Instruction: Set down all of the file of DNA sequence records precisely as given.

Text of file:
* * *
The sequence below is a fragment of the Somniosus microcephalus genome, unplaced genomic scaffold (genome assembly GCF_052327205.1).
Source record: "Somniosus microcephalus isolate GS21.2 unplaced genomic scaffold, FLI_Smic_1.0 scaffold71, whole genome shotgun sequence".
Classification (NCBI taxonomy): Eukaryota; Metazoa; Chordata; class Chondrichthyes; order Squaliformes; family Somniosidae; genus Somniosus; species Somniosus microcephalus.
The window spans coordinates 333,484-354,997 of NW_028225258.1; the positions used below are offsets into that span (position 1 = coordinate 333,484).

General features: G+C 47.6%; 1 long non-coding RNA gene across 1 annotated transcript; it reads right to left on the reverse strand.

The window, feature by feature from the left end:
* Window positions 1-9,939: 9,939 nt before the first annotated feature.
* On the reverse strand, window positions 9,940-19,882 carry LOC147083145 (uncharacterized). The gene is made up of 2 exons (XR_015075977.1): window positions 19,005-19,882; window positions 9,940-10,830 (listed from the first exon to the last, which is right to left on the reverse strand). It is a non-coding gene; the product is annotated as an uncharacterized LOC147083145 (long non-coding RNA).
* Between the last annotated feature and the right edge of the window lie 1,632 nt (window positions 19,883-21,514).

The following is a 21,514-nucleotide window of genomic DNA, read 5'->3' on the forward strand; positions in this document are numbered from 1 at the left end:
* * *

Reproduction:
The sequence below is a fragment of the Somniosus microcephalus genome, unplaced genomic scaffold (genome assembly GCF_052327205.1).
Source record: "Somniosus microcephalus isolate GS21.2 unplaced genomic scaffold, FLI_Smic_1.0 scaffold71, whole genome shotgun sequence".
Classification (NCBI taxonomy): Eukaryota; Metazoa; Chordata; class Chondrichthyes; order Squaliformes; family Somniosidae; genus Somniosus; species Somniosus microcephalus.
The window spans coordinates 333,484-354,997 of NW_028225258.1; the positions used below are offsets into that span (position 1 = coordinate 333,484).

General features: G+C 47.6%; 1 long non-coding RNA gene across 1 annotated transcript; it reads right to left on the reverse strand.

The window, feature by feature from the left end:
* Window positions 1-9,939: 9,939 nt before the first annotated feature.
* On the reverse strand, window positions 9,940-19,882 carry LOC147083145 (uncharacterized). The gene is made up of 2 exons (XR_015075977.1): window positions 19,005-19,882; window positions 9,940-10,830 (listed from the first exon to the last, which is right to left on the reverse strand). It is a non-coding gene; the product is annotated as an uncharacterized LOC147083145 (long non-coding RNA).
* Between the last annotated feature and the right edge of the window lie 1,632 nt (window positions 19,883-21,514).

The following is a 21,514-nucleotide window of genomic DNA, read 5'->3' on the forward strand; positions in this document are numbered from 1 at the left end: